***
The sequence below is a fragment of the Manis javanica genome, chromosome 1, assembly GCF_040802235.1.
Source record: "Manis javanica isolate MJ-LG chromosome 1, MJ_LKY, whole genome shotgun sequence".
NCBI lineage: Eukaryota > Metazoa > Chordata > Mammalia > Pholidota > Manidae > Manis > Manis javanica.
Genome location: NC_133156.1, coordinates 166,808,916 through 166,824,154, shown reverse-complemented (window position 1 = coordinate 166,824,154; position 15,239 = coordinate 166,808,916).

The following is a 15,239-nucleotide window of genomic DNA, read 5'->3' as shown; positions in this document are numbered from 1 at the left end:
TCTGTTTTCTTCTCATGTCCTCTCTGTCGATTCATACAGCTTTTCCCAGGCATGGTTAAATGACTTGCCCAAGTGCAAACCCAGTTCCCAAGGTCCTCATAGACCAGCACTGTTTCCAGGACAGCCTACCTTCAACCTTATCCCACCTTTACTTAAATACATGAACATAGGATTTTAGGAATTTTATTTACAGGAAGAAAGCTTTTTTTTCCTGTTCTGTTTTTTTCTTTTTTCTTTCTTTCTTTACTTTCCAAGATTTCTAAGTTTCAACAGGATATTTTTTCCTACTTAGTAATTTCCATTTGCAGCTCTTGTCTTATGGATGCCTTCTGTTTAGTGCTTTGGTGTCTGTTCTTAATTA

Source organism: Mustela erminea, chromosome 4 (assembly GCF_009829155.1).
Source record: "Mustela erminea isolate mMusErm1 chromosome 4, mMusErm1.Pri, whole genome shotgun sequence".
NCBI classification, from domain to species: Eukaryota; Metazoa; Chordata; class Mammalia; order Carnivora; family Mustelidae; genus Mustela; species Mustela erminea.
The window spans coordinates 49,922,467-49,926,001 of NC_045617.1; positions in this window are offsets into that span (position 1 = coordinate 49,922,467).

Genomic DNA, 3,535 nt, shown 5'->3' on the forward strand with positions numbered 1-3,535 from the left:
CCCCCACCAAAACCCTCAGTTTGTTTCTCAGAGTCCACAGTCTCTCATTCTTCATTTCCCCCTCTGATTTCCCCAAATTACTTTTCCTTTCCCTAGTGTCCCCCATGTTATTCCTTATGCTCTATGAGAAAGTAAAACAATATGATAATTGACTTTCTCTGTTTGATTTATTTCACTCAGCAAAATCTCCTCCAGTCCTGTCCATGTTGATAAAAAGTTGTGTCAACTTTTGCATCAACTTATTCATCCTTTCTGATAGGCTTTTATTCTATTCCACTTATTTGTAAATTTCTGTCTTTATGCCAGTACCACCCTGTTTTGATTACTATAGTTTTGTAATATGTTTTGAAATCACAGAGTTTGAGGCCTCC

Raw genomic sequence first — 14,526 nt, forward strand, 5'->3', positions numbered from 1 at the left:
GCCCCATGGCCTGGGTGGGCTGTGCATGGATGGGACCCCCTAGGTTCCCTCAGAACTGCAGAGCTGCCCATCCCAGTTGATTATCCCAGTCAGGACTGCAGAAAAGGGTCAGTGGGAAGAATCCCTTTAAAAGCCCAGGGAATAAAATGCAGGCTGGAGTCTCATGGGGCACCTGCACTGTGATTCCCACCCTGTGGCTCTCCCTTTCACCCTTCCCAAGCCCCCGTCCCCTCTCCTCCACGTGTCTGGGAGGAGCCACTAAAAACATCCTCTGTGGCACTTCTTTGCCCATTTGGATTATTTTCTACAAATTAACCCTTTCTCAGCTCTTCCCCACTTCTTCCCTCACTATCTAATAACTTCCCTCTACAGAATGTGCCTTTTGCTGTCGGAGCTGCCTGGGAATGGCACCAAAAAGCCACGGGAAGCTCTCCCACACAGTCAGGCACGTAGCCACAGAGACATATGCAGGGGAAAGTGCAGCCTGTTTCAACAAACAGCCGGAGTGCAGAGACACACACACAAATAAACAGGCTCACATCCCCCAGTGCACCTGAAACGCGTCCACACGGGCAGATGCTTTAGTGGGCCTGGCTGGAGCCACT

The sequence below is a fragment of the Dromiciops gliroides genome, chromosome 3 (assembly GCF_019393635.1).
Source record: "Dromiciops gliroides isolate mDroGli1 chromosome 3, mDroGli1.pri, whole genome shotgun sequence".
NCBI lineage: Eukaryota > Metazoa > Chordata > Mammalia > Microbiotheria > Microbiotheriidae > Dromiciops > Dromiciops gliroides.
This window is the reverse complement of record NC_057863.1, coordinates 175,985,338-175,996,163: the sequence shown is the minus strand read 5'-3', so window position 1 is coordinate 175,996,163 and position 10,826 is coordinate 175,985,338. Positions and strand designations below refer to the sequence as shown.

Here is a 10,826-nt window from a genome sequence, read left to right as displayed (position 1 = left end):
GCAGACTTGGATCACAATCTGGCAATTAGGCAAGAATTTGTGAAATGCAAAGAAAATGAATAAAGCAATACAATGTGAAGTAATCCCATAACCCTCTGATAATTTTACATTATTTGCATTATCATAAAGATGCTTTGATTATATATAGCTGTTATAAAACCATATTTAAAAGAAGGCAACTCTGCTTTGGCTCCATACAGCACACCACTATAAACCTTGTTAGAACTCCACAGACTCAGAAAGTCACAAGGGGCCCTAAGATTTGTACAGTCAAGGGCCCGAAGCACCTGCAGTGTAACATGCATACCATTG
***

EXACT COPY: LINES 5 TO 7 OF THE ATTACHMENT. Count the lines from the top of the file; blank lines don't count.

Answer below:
The following is a 15,239-nucleotide window of genomic DNA, read 5'->3' as shown; positions in this document are numbered from 1 at the left end:
TCTGTTTTCTTCTCATGTCCTCTCTGTCGATTCATACAGCTTTTCCCAGGCATGGTTAAATGACTTGCCCAAGTGCAAACCCAGTTCCCAAGGTCCTCATAGACCAGCACTGTTTCCAGGACAGCCTACCTTCAACCTTATCCCACCTTTACTTAAATACATGAACATAGGATTTTAGGAATTTTATTTACAGGAAGAAAGCTTTTTTTTCCTGTTCTGTTTTTTTCTTTTTTCTTTCTTTCTTTACTTTCCAAGATTTCTAAGTTTCAACAGGATATTTTTTCCTACTTAGTAATTTCCATTTGCAGCTCTTGTCTTATGGATGCCTTCTGTTTAGTGCTTTGGTGTCTGTTCTTAATTA

Source organism: Mustela erminea, chromosome 4 (assembly GCF_009829155.1).